Maritime Labor Convention (MLC), 2006
The ILO’s Maritime Labor Convention (MLC), 2006 provides comprehensive rights and protection at work for the world’s more than 1.2 million seafarers. The Convention aims to achieve both decent works for seafarers and secure economic interests in fair competition for quality ship-owners.
As an estimated 90% of world trade is carried on ships, seafarers are essential to international trade and the international economic and trade system. The new labor standard consolidates and updates more than 68 international labor standards related to the Maritime sector adopted over the last 80 years.
The Convention sets out seafarers’ rights to decent conditions of work on a wide range of subjects, and aims to be globally applicable, easily understandable, readily updatable and uniformly enforced. It has been designed to become a global instrument known as the “fourth pillar” of the international regulatory regime for quality shipping, complementing the key Conventions of the International Maritime Organization (IMO).
MLC 2006 Services provided by our Surveyor Mr. Predrag Dulic:
1. MLC Pre-Assessment
Mr. Predrag Dulic offers an MLC pre-assessment of an owner’s policies and procedures and of the manner, these are implemented onboard a vessel to determine if a vessel’s documentation and labor management system complies with the flag State requirements based on the Convention.
Essentially is a gap analysis, which identifies where there may be shortcomings and provides suggested guidelines for bringing the procedures into compliance. The pre-assessment procedure includes:
- A review of the vessel’s documentation
- An interview of onboard personnel
- An inspection of the vessel’s working and living areas
The pre-assessment is optional but strongly recommended since it can assist clients in identifying improvement opportunities related to the seafarers’ working and living conditions in advance of an application for certification
2. MLC Certification
Dulic Predrag is recognized by several flag Administrations, he anticipates receiving authorization to conduct the required Maritime Labor Certificate and Declaration of Maritime Labor Compliance reviews and onboard inspections to verify compliance with the Convention.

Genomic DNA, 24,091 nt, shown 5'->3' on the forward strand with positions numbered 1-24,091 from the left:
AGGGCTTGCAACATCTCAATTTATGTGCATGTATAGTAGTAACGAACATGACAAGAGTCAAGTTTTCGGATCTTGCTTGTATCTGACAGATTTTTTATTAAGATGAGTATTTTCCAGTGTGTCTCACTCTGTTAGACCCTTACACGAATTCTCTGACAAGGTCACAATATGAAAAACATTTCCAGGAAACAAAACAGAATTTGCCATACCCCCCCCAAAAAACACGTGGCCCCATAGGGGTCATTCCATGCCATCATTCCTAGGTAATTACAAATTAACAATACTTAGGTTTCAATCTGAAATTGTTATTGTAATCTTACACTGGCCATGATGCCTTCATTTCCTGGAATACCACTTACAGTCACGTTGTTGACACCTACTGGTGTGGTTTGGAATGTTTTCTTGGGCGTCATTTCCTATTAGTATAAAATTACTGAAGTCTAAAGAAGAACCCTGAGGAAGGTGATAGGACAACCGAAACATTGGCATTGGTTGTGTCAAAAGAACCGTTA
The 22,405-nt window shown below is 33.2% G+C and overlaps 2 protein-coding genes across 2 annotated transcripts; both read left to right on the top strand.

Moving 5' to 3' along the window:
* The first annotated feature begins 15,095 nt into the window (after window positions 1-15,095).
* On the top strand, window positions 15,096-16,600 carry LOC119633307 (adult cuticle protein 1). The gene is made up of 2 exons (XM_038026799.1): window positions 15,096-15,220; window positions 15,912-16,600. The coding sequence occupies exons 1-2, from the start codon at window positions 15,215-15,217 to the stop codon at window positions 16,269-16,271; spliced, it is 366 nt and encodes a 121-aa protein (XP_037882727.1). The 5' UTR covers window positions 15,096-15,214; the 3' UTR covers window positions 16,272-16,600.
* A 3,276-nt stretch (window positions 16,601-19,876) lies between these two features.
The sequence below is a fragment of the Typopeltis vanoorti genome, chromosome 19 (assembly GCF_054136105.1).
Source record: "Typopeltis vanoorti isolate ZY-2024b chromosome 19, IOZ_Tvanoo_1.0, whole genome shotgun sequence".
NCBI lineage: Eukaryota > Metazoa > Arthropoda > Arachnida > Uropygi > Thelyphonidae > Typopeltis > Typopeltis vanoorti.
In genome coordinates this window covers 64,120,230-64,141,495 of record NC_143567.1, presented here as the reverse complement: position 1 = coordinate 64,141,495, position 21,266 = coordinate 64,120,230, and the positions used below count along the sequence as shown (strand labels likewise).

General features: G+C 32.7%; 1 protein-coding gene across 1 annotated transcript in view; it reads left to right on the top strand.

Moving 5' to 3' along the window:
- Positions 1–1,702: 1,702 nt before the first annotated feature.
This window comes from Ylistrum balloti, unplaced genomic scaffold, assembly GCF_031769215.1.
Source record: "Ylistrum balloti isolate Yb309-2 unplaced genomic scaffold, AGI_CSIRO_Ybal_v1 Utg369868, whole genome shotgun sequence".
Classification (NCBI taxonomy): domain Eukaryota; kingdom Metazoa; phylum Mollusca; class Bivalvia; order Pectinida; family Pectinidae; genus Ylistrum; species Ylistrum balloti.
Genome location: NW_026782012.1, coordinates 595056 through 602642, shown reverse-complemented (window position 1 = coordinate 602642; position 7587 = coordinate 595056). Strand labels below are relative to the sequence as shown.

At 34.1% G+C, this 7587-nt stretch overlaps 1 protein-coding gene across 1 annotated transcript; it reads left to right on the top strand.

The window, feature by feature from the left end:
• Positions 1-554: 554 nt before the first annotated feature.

Until recent times, security has been the responsibility of the naval arm of the military, however, it has now been shown that every ship could be potential target of terrorism, piracy and other criminal activity and steps will have to be taken on board each ship to reduce the possibility of being directly or indirectly an instrument of terror.
The International Maritime Organization (IMO) created a working group to develop an appropriate security code for the maritime industry. In December 2002, the IMO member governments formally adopted various security-related amendments to the SOLAS Convention of 1974, including the two-part International Ships and Ports Security (ISPS) Code. The ISPS Code entered into force on 1st July 2004 for both ships and ports.
A Ship Security Plan (SSP) shall be developed to ensure the application of measures onboard the ship is designed to protect persons on board, cargo, cargo transport units, ship’s stores or the ship form risks of a security incident.
The Flag Administrations entrust the review and approval of the SSPs to Recognised Security Organizations (RSO). Each ship to which the ISPS Code applies is subjected to verification. The verifications are also entrusted to RSOs.
When successful verification is completed then an International Ship Security Certificate is issued.
Our auditor Mr. Predrag Dulic who is involved in the approval procedure of SSP and verification audits on board ships have successfully passed training courses and continuously updated with trainings held within numerous Flag States Administrations.
Our auditor Mr. Predrag Dulic is authorized by various flag Administrations to carry out initial/renewal /interim/additional audits on their behalf. Nonetheless, Mr. Predrag Dulic is authorized for the review and approval of SSP on behalf of the Flag Administrations.
International Safety Management (ISM) Code was adopted by the IMO through Resolution A.741 (18) on the 4th of November 1993. It is given legal force in May 1994 by the IMO’s Maritime Safety Committee when it was included into the new Chapter IX of SOLAS 1974.
As of 1 July 2002, the ISM Code came into effect for all types of ships of 500 gross tonnage and above including passenger ships as well as passenger high-speed craft engaged in international voyages.
The purpose of the ISM Code is to provide an international standard for the safe management and operation of ships and for pollution prevention.
Our auditor Mr. Predrag Dulic is a highly qualified and trained auditor for the auditing and certification of both the Companies and the vessels. According to the Code, a Document of Compliance (DoC) is issued to Companies if their management system is verified that is in compliance with the ISM Code. Respectively, a Safety Management Certificate (SMC) is issued to a ship which indicates that its shipboard management operates in accordance with the approved Safety Management System.
The certification procedure involves:
- Document Review
- Interim verification
- Initial verification
- Annual and/or Intermediate verification
- Renewal verification
- Additional verification as requested by the auditor/ Administrations
The flag Administrations (Saint Vincent & Grenadines, Liberia and Belize) have authorized our auditor Mr. Predrag Dulic to carry out audits on their behalf.